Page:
Between me and you … and FacebookPosted by Laine Redpath Cole on March 30, 2010
I am surrounded by English but what with all the different nationalities, accents, north and south divides, even in this institute of educational publishing of English-language learning, in Oxford, UK, Brittania, the place where English lives … well English is rather a broad term for the language that lives here.
My colleagues from Cumbria and Cheshire go off in the evening to ‘eat their tea’(!?). Maybe this doesn’t sound weird to you but for me – I should point out that I am South African – it is hilarious. Apparently my going to ‘have my dinner’ is posh. Pah!
While on the subject of tea, is it totally South African to let your tea draw? Brits seem to brew their tea and the Canadian downstairs steeps his. And when I say that I will make tea just now I mean ‘later/ in a little bit’. But for those around me, just now means NOW and where is it?
Then there are those for whom English is not the language they dream in (I read somewhere that this was a good marker for true language adoption). One of my favourite stories concerns a Spanish guy who lived in a digs in Oxford at a time when his English was still in its infancy. He was, apparently, not the kind of guy to let this get in the way of his gregariousness and turned to a dictionary whenever necessary. As a result, whenever anyone knocked on his door he would yell as he walked up to open it, ‘Between! Between!’ and would beam magnificently and gesture to the confused visitor: ‘Ok! Yes, between!’ The Spanish word entrar is translated as ‘come in’ and ‘enter’, but the formal Entre! translates as ‘between’. There is something poetic in this story and I am sometimes tempted to mumble Between, between! when a visitor crosses our threshold.
There are also the embarrassing stories: please don’t say fanny pack to me and your (Australian) thongs are not my thongs. I mean, I wouldn’t mind so much, it’s just the images that form in the mind …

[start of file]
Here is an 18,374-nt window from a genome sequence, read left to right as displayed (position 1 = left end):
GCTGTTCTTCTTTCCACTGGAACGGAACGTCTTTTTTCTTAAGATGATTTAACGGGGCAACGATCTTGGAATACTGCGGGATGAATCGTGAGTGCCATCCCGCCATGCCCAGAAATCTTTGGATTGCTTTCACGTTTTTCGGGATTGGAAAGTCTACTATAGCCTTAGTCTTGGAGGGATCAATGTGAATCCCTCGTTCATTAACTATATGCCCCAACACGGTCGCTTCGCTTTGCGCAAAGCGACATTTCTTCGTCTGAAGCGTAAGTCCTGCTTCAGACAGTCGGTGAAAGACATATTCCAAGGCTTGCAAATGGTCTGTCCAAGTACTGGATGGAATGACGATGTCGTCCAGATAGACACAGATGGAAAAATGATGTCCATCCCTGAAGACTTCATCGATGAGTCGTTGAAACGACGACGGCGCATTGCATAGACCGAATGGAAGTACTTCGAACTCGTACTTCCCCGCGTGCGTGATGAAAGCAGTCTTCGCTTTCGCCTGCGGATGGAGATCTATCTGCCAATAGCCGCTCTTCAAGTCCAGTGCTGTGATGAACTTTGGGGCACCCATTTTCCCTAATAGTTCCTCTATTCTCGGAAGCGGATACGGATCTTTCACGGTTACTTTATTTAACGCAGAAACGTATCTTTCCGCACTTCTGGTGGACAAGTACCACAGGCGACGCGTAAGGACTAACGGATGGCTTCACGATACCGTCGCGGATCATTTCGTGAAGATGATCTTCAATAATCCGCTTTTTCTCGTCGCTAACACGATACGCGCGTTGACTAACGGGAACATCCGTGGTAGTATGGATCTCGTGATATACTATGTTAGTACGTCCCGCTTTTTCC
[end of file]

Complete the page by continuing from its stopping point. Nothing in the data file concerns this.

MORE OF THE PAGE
The point of this rambling is to say that we have arrived on Facebook at last with a ‘What’s your English?’ fan page, a place to share those ‘You said what?!’ stories. So become a fan, everyone is doing it, it’s hundreds*!
Cheers, see ya, bye!
*South African word meaning ‘excellent’, ‘great’, ‘perfect’, ‘all good’.Email this Post
[…] Over on the Macmillan Dictionary Blog today, my colleague Laine is dicussing “tea”. My colleagues from Cumbria and Cheshire […]
As an American living in England I totally understand where you’re coming from … I’m not a smoker, but if I were, I would NEVER ‘bum a fag’ while in the States – that’s just WRONG!!
Completely agree with the tea/dinner sentiments…
Tea can be:
a) a warm beverage
b) a light snack between 4 and 5, accompanied by (a)
c) The main meal of the day (for those of us from the North of Scotland)
‘Dinner’ has always been a formal affair with guests…
OH, I has always wondered why Aussies found the thong song so boring.
It reminds me of an academic conference I attended here in Indonesia where ‘flip flop’ was translated as ‘filp hop’ in the dress code (we’re kinda relaxed over here). I thought it sounded like some kind of bizarre kind of hip hop sub-genre.
There is no greater pain than being a hybrid Cumbrian/Aussie 6 year-old and being ostracised by fellow 6 year-olds for talking about my green ‘skivvy’ (polo-neck) and asking if I could borrow a ‘texter’ (felt-tip pen). This pain obviosuly legitimises my current playful abuse of my South African colleague’s seemingly hilarious vocabulary. I know there. I’ve been there.
Makes me think…How Facebook came along precisely at the right time. It has become the defacto social network. I bet there is no one single person in the world that doesn’t now about it.
I’m learning English as a foreign language and I love it. There’s much things to learn. Thanks for your great article..